People in Whitstable, Kent, try to enjoy the beach as Britain records its highest ever temperature on Tuesday -- 104 degrees Fehrenheit, recorded at Heathrow airport in London. Photo by Hugo Philpott/UPI | License Photo
July 19 (UPI) -- The London Fire Brigade declared a "major incident" Tuesday in response to a surge of fires amid record temperatures throughout Britain.
London Mayor Sadiq Khan announced the declaration in a tweet, adding that he was in touch with the London Fire commissioner to discuss the situation.
"This is critical: London Fire is under immense pressure. Please be safe," he wrote.
In an interview with Channel 4, Khan said that 12 major fires were active across London, noting that the capital cannot receive any assistance from surrounding fire departments.
"On a normal day, the London Fire Brigade receives between 300 and 350 calls and today since midday we've received more than 1,600. That gives you an idea of the pressure we're under," he said. "On a normal day, a fire engine will reach a fire within six minutes, a second fire engine within eight minutes, as I speak to you on average it's taking more than 20 minutes for the first fire engine to reach a fire."
In another tweet, Khan urged residents to avoid barbecuing on grass or balconies and leaving broken bottles or glass on grass, while also encouraging them to safely dispose of cigarettes and report any fires immediately.
"Don't take risks. Stay safe in the heat," he wrote.
Britain on Tuesday set a record high for the hottest temperature ever recorded in the country reaching 104.5 degrees Fahrenheit in Lincolnshire and forecasters said it would only get worse throughout the day.
The country's weather office reported the record high temperature at London Heathrow Airport. Earlier Tuesday, Charlwood -- about 25 miles southwest of downtown London -- first broke the record with 102.3 degrees.
"If confirmed, this will be the highest temperature ever recorded in the U.K.," the Met Office said in a tweet. "Temperatures are likely to rise further through today."
Before Tuesday, the previous national record temperature for Britain was 101.6 degrees in 2019.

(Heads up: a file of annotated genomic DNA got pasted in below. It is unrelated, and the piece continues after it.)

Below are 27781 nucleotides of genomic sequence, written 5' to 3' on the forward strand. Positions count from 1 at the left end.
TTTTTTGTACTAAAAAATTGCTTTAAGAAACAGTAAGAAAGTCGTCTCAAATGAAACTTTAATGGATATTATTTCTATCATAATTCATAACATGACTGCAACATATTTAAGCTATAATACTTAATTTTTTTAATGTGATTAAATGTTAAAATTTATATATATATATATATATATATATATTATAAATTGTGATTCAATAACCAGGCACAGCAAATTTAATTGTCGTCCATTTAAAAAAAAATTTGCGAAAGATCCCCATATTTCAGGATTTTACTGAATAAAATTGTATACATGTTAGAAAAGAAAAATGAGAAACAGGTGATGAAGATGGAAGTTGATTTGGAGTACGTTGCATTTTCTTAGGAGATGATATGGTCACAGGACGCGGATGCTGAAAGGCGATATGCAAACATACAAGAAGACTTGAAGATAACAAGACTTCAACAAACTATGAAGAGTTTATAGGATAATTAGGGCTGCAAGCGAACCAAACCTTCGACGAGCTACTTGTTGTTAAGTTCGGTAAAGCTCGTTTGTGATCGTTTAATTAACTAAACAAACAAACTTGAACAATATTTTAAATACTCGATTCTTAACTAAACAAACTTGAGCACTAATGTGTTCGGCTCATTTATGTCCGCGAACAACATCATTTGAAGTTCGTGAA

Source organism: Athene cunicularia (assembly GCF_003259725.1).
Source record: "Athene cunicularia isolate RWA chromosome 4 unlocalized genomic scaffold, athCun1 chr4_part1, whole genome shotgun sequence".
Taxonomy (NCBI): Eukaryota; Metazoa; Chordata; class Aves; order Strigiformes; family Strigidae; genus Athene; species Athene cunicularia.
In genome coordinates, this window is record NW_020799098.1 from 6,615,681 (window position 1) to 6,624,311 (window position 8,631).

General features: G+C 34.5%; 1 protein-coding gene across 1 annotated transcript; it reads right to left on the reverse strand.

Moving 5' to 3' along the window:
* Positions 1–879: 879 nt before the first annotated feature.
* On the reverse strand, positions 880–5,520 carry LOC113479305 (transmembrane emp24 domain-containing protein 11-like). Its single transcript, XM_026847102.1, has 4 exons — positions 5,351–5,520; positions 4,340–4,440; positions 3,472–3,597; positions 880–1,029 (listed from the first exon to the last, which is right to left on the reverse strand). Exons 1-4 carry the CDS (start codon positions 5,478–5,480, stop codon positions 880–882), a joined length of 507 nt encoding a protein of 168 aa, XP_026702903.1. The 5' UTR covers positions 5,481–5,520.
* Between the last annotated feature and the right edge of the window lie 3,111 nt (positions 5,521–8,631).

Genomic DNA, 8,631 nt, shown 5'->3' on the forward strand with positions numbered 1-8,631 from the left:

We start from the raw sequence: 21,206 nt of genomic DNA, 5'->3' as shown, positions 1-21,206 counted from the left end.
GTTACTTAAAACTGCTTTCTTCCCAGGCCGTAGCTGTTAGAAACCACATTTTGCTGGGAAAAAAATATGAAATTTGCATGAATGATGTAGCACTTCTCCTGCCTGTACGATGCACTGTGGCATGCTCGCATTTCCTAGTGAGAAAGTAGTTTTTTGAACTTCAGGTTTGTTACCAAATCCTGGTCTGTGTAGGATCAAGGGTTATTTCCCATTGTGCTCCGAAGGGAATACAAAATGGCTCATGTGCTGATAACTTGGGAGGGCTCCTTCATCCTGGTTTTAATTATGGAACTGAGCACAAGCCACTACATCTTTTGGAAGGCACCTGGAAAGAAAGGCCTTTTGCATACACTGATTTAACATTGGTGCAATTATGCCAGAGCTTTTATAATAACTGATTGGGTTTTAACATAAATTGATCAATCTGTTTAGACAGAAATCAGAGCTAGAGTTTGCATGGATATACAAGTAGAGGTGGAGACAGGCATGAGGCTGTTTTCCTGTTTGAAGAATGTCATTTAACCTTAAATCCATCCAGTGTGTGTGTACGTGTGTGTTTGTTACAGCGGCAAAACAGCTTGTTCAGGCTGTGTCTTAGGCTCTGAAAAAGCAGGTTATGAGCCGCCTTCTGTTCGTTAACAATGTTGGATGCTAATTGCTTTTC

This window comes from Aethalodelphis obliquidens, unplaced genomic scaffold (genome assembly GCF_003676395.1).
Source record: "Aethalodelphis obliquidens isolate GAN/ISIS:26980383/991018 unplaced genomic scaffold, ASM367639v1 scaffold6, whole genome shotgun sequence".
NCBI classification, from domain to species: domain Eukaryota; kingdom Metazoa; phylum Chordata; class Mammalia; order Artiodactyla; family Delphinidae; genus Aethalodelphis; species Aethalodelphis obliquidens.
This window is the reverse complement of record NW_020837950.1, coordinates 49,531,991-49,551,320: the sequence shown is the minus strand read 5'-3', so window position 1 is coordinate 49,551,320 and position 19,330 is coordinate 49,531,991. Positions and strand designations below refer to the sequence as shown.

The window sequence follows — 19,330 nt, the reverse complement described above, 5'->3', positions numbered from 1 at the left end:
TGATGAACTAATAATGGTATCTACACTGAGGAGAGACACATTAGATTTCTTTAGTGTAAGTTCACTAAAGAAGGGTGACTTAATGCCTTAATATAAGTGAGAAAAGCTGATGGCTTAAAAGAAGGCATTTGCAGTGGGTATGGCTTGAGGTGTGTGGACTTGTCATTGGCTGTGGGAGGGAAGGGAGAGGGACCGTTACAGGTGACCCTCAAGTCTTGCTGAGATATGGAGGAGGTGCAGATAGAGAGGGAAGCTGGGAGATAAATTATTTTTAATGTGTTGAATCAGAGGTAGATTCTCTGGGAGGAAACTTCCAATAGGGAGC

The record or near-record heat in Britain followed high temperatures after dark Wednesday and before dawn Tuesday. But it's not just Britain.
A summer scorcher across Europe is holding its grip, with other nations bracing for record temperatures. In some places, like Paris, the mercury was forecast to reach nearly 110 degrees on Tuesday.
Some relief may be on the way in Britain, however, as parts of the country are expected to see thunderstorms later on Tuesday.
Hundreds of people have died during the European heat wave, which has also seen abnormal heat in Spain, the Netherlands and Germany.
Scotland was also expected to see another hot day on Tuesday and possibly break a heat record that has stood for nearly 20 years. Ireland on Monday saw its hottest temperature since 1887.
Some areas, including northern Italy, were also stricken by drought, adding to the unrelenting misery.
Elsewhere in Britain, utility services like water and electricity were strained by increased demand and public transit ground to a halt as steel tracks buckled and wiring systems failed. The heat led Network Rail to temporarily shut down the East Coast Mainline and the Midland Mainline.
"We don't take decisions like this lightly," Jake Kelly, group director for system operation at Network Rail, said, according to BBC News. "Our engineers work very hard assessing the capability of the infrastructure facing that record heat, and we decided that we had no choice but to close it."
Emergency services also felt the strain of the heat wave with London Ambulance Service fielding close to 7,000 emergency calls on Monday and numerous schools also closed for the day. A runway at Luton Airport near London sustained surface damage due to the excessive heat.
The historic heat in Europe is coinciding with several wildfires in Spain, Portugal, Greece and France. The Gironde blaze in southwest France has prompted authorities to evacuate tens of thousands of people.
"It never stops," David Brunner, one of 1,500 firefighters battling the blaze, said, according to The Guardian. "In 30 years of firefighting, I have never seen a fire like this."